[edit] Threats
The principal threats to big cats varies upon geographical location, but primarily are habitat destruction and poaching. In Africa many big cats are persecuted by pastoralists or government 'problem animal control' officers. Certain protected areas exist that shelter large and exceptionally visible populations of lions, hyenas, leopards and cheetahs, such as Botswana’s Chobe, Kenya’s Masai Mara and Tanzania’s Serengeti. It is rather outside these conservation areas where persecution poses the dominant threat to large carnivores.[3][dead link]
In the United States, 19 states have banned ownership of big cats and other dangerous exotic animals as pets, and the Captive Wildlife Safety Act bans the interstate sale and transportation of these animals.[4]
Mr Bumpy

Dallas, TX

#12 Nov 9, 2011
From Wikipedia, the free encyclopedia
This article is about the feline. For other uses, see Tiger (disambiguation).
"Tigress" redirects here. For other uses, see Tigress (disambiguation).
Page semi-protected
A Bengal tiger (P. tigris tigris) in India's Ranthambhore National Park.
Conservation status

Endangered (IUCN 3.1)[1]
Scientific classification
Kingdom: Animalia
Phylum: Chordata
Class: Mammalia
Order: Carnivora
Family: Felidae
Genus: Panthera
Species: P. tigris
Binomial name
Panthera tigris
(Linnaeus, 1758)

P. t. tigris
P. t. corbetti
P. t. jacksoni
P. t. sumatrae
P. t. altaica
P. t. amoyensis
†P. t. virgata
†P. t. balica
†P. t. sondaica
Historical distribution of tigers (pale yellow) and 2006 (green).[2]
Felis tigris Linnaeus, 1758[3]

Tigris striatus Severtzov, 1858
Tigris regalis Gray, 1867

The tiger (Panthera tigris) is the largest cat species, reaching a total body length of up to 3.3 metres (11 ft) and weighing up to 306 kg (670 lb). Their most recognizable feature is a pattern of dark vertical stripes on reddish-orange fur with lighter underparts. They have exceptionally stout teeth, and their canines are the longest among living felids, with a crown height of up to 74.5 mm (2.93 in).[4]

Tigers once ranged widely across Asia, from Turkey in the west to the eastern coast of Russia. Over the past 100 years, they have lost 93% of their historic range, and have been extirpated from southwest and central Asia, from the islands of Java and Bali, and from large areas of Southeast and Eastern Asia. Today, they range from the Siberian taiga to open grasslands and tropical mangrove swamps. The remaining six tiger subspecies have been classified as endangered by IUCN. The global population in the wild is estimated at ranging from 3,062 to 5,066, with most remaining populations occurring in small pockets that are isolated from each other. Major reasons for population decline include habitat destruction, habitat fragmentation and poaching.[1] The extent of area occupied by tigers is estimated at less than 1,184,911 km2 (457,497 sq mi), a 41% decline from the area estimated in the mid-1990s.[5]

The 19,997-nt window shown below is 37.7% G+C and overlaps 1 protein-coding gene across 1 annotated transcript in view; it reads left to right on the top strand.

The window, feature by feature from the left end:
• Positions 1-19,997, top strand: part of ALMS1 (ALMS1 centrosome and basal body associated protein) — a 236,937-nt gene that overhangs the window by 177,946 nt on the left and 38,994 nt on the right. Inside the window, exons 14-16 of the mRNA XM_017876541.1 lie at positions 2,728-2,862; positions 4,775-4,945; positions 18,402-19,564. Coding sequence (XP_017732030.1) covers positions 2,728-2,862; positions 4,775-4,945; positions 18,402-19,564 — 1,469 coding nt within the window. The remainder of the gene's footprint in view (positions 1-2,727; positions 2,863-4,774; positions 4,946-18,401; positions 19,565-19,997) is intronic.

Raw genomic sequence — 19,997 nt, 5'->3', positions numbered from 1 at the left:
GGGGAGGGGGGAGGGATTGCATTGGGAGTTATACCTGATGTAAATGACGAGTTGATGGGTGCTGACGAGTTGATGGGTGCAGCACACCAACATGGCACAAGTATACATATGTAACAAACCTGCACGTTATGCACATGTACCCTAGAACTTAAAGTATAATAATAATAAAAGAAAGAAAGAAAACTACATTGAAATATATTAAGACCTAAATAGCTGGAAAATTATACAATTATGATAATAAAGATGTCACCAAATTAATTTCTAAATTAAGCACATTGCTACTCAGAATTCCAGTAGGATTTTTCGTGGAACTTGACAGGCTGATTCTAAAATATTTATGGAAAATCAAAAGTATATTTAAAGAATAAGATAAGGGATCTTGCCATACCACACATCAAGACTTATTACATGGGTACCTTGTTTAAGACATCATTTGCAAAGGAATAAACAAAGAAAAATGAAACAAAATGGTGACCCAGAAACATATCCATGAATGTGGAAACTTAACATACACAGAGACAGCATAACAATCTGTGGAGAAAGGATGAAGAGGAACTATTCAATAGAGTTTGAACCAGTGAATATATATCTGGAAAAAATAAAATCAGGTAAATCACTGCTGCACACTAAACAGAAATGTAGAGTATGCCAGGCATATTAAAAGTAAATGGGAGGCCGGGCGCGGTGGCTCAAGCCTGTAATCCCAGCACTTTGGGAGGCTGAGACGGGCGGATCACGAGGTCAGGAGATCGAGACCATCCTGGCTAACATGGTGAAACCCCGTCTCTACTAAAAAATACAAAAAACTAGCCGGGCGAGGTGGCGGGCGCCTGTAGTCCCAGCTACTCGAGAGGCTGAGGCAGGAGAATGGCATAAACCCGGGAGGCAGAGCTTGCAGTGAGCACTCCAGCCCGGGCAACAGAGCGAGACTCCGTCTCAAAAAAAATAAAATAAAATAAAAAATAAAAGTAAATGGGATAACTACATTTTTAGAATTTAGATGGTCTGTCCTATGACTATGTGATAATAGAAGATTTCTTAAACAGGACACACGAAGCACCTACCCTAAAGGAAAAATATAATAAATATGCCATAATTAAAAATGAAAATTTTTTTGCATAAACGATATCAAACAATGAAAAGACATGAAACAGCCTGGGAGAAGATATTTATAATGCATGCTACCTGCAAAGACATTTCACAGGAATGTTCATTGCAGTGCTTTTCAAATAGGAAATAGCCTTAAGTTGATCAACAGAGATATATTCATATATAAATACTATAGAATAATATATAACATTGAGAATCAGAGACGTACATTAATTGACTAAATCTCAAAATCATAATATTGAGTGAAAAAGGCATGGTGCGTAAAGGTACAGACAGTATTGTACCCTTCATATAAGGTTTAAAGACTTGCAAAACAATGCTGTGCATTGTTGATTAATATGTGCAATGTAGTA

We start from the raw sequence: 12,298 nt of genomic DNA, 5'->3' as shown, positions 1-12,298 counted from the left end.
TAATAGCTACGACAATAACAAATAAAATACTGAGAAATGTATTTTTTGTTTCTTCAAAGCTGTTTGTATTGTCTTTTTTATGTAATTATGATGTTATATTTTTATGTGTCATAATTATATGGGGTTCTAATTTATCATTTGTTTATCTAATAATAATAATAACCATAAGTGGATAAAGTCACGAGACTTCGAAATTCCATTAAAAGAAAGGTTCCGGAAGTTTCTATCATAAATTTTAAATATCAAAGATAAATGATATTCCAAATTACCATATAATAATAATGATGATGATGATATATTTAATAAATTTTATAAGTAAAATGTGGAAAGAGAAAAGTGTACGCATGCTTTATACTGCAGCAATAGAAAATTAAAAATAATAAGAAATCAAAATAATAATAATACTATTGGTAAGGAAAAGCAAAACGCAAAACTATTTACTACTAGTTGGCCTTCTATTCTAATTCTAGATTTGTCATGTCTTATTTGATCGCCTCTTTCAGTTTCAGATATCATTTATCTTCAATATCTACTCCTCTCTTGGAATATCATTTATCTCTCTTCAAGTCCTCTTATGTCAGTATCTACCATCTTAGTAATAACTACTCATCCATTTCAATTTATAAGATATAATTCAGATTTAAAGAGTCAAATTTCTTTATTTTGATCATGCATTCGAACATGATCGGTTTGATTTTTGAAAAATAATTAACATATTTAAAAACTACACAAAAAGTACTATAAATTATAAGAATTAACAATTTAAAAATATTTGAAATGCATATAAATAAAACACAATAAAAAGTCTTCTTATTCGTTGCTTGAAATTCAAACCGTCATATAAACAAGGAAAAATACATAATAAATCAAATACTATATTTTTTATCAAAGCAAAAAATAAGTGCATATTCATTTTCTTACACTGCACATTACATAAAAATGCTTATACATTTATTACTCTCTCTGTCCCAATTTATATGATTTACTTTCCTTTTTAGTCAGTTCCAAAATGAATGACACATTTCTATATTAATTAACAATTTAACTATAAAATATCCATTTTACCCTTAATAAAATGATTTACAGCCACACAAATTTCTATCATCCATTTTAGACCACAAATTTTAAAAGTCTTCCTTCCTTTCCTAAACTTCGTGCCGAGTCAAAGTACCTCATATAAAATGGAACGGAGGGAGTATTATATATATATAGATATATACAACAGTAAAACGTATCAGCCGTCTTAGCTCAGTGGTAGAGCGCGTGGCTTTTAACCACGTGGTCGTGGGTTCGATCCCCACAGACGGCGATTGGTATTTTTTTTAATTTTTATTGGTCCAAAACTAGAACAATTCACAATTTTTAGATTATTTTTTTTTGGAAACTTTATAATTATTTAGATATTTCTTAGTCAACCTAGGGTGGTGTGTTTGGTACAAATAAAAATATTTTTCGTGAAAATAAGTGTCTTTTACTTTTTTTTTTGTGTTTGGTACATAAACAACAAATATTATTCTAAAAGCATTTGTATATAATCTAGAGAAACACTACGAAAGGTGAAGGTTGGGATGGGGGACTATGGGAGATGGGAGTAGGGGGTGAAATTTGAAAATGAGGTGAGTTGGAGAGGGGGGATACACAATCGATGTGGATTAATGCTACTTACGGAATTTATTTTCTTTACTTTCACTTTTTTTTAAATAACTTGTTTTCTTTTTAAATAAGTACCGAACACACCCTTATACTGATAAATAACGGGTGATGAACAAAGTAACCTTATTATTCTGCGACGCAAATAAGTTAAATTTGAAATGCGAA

They are territorial and generally solitary but social animals, often requiring large contiguous areas of habitat that support their prey requirements. This, coupled with the fact that they are indigenous to some of the more densely populated places on earth, has caused significant conflicts with humans.

In zoos, tigers have lived for 20 to 26 years, which also seems to be their longevity in the wild.[6]

Tigers are among the most recognisable and popular of the world's charismatic megafauna. They have featured prominently in ancient mythology and folklore, and continue to be depicted in modern films and literature. Tigers appear on many flags, coats of arms, and as mascots for sporting teams.[7] The Bengal tiger is the national animal of Bangladesh and India.[8]
Mr Bumpy

Dallas, TX

#13 Nov 9, 2011
1 Taxonomy and etymology
2 Characteristics and evolution
2.1 Characteristics
2.2 Subspecies
2.3 Extinct subspecies
2.4 Hybrids
2.5 Colour variations
2.5.1 White tigers
2.5.2 Golden tabby tigers
2.5.3 Other colour variations
3 Distribution and habitat
4 Biology and behaviour
4.1 Territorial behaviour
4.2 Hunting and diet
4.3 Reproduction
4.4 Interspecific predatory relationships
5 Conservation efforts
5.1 India
5.2 Russia
5.3 Tibet
5.4 Population estimate
6 Rewilding
6.1 Origin
6.1.1 Save China's Tigers
6.2 Success story of rewilding
7 Relation with humans
7.1 Tiger as prey
7.2 Man-eating tigers
7.3 Traditional Asian medicine
7.4 In captivity
7.5 Cultural depictions
7.6 World's favourite animal
8 See also
9 Cited references
10 References
11 External links
Taxonomy and etymology
In 1758, Linnaeus first described the species in his work Systema Naturae under the scientific name Felis tigris.[3] In 1929, the British taxonomist Reginald Innes Pocock subordinated the species under the genus Panthera using the scientific name Panthera tigris.[9]
The word Panthera is probably of Oriental origin and retraceable to the Ancient Greek word panther, the Latin word panthera, the Old French word pantere, most likely meaning "the yellowish animal", or from pandarah meaning whitish-yellow. The derivation from Greek pan-("all") and ther ("beast") may be folk etymology that led to many curious fables.[10]
The word "tiger" is retraceable to the Latin word tigris meaning a spotted tigerhound of Actaeon.[11] The Greek word tigris is possibly derived from a Persian source.[12]
Range of the tiger in 1900 and 1990
Characteristics and evolution
Panthera tigris1.ogg
Video from the Disney's Animal Kingdom
The oldest remains of a tiger-like cat, called Panthera palaeosinensis, have been found in China and Java. This species lived about 2 million years ago, at the beginning of the Pleistocene, and was smaller than a modern tiger. The earliest fossils of true tigers are known from Java, and are between 1.6 and 1.8 million years old. Distinct fossils from the early and middle Pleistocene were also discovered in deposits from China, and Sumatra. A subspecies called the Trinil tiger (Panthera tigris trinilensis) lived about 1.2 million years ago and is known from fossils found at Trinil in Java.[13]